E.ON (FWB: EOAN) is citing unprofitability as the prime motive for plans to shut down the 1.3 GW Grafenrheinfeld nuclear reactor in May 2015, seven months ahead of the planned shutdown under Germany’s nuclear phase-out law.
The decision is expected to impact on Bavaria’s energy security, although the grid regulator may order the facility to remain open as a system-critical plant until the end of next year.
The company has already notified the federal grid regulator BNetzA and transmission system operator TenneT of the intended shutdown, it said in a statement.
Platts reports the company as saying that it said it took the decision because the plant is not profitable as continuing operation of nuclear power stations in Germany only makes economic sense if they can operate for a sufficient length of time without the burden of the nuclear-fuel tax, which expires in 2016.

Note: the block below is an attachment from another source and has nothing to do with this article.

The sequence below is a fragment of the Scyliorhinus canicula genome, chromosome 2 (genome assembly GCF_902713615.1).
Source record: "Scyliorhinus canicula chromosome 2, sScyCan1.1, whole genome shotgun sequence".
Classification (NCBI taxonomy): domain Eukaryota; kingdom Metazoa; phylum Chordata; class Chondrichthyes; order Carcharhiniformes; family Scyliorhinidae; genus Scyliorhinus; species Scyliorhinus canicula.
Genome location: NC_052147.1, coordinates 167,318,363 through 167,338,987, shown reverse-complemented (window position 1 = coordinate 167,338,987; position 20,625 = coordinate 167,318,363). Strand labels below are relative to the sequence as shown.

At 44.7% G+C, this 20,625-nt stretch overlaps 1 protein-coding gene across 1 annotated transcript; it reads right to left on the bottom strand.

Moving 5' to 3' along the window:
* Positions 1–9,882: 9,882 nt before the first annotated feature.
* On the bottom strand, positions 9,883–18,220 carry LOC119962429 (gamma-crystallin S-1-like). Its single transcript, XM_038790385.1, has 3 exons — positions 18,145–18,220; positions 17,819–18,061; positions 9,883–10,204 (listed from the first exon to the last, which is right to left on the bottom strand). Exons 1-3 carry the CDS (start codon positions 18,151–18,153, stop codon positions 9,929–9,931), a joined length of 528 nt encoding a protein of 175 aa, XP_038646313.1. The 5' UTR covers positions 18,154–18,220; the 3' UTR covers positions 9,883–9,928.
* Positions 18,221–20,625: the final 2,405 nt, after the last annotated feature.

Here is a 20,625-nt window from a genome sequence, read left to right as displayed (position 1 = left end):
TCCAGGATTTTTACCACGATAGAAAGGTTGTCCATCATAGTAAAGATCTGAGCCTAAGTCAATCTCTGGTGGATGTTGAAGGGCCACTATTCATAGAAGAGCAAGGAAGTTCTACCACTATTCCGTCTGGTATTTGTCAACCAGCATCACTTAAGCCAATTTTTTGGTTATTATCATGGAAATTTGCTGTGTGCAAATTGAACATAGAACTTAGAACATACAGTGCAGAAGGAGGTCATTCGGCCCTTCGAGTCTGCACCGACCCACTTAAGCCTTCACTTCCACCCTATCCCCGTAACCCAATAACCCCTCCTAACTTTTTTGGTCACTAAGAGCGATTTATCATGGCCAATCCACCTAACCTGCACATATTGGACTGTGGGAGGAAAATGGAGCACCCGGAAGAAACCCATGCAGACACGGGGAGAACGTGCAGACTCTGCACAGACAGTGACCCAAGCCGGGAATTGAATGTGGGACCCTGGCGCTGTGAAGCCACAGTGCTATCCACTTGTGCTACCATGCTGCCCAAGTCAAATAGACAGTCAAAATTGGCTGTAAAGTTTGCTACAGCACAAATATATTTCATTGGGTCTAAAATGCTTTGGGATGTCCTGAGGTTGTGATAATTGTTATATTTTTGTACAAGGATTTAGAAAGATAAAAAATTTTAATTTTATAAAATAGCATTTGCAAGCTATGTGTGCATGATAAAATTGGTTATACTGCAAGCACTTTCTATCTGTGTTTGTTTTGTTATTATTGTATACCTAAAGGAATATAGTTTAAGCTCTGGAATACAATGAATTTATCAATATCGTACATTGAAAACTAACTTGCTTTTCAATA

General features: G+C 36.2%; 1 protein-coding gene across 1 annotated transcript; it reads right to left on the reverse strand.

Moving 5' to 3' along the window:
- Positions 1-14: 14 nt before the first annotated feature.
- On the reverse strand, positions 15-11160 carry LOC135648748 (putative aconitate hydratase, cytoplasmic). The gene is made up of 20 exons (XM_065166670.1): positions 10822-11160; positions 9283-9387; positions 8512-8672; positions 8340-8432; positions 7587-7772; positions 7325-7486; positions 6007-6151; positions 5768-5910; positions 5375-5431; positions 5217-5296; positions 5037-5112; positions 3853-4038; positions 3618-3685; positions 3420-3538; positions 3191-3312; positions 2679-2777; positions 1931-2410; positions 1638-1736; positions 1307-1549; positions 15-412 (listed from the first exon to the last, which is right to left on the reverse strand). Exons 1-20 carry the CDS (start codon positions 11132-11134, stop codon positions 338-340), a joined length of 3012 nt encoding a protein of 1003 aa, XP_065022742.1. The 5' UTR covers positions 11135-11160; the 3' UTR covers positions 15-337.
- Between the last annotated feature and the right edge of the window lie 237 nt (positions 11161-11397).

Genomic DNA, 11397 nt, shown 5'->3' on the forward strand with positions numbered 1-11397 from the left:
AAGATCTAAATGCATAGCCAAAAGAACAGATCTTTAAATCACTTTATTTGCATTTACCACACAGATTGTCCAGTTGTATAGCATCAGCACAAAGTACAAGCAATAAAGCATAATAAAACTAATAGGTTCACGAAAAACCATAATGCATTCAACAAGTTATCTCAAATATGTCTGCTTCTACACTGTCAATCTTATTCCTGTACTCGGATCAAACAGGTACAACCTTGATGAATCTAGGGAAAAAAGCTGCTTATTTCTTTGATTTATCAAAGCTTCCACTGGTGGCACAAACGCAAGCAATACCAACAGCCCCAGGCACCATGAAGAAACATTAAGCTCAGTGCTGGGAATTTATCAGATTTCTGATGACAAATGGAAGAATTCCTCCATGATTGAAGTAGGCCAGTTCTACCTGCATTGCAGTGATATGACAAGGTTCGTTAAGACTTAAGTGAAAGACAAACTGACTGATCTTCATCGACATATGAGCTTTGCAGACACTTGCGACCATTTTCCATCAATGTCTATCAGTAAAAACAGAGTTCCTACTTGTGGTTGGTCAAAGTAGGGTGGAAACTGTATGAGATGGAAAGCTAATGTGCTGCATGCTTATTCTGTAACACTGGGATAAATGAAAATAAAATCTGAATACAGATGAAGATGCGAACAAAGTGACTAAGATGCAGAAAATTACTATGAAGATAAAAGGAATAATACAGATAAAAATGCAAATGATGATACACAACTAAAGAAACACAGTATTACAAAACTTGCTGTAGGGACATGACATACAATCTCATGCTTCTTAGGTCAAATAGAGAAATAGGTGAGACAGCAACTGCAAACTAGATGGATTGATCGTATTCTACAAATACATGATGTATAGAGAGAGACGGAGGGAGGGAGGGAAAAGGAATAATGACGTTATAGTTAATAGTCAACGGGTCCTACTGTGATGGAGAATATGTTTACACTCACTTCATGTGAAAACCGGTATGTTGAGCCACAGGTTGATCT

The costs for the continued operation could than be added to the grid fees paid by all consumers.
“We need the capacity from Grafenrheinfeld 2015 for security of supply,” Bavaria’s prime minister Horst Seehofer was quoted as saying by Munich-based newspaper Sueddeutsche Zeitung last Friday.
Reports estimate that the nuclear fuel tax for the refueling of the plant would cost E.ON around Eur80 million ($110 million). The Grafenrheinfeld reactor will lose its operating license on December 31, 2015 under Germany’s nuclear phase-out law.
After Grafenrheinfeld in 2015, two more reactors are set for decommissioning by the end of 2017 and 2019. The remaining six reactors are set to lose their operating licences by the end of 2021 and 2022 respectively, which would remove almost 8,000 MW of nuclear capacity within the space of just over a year.
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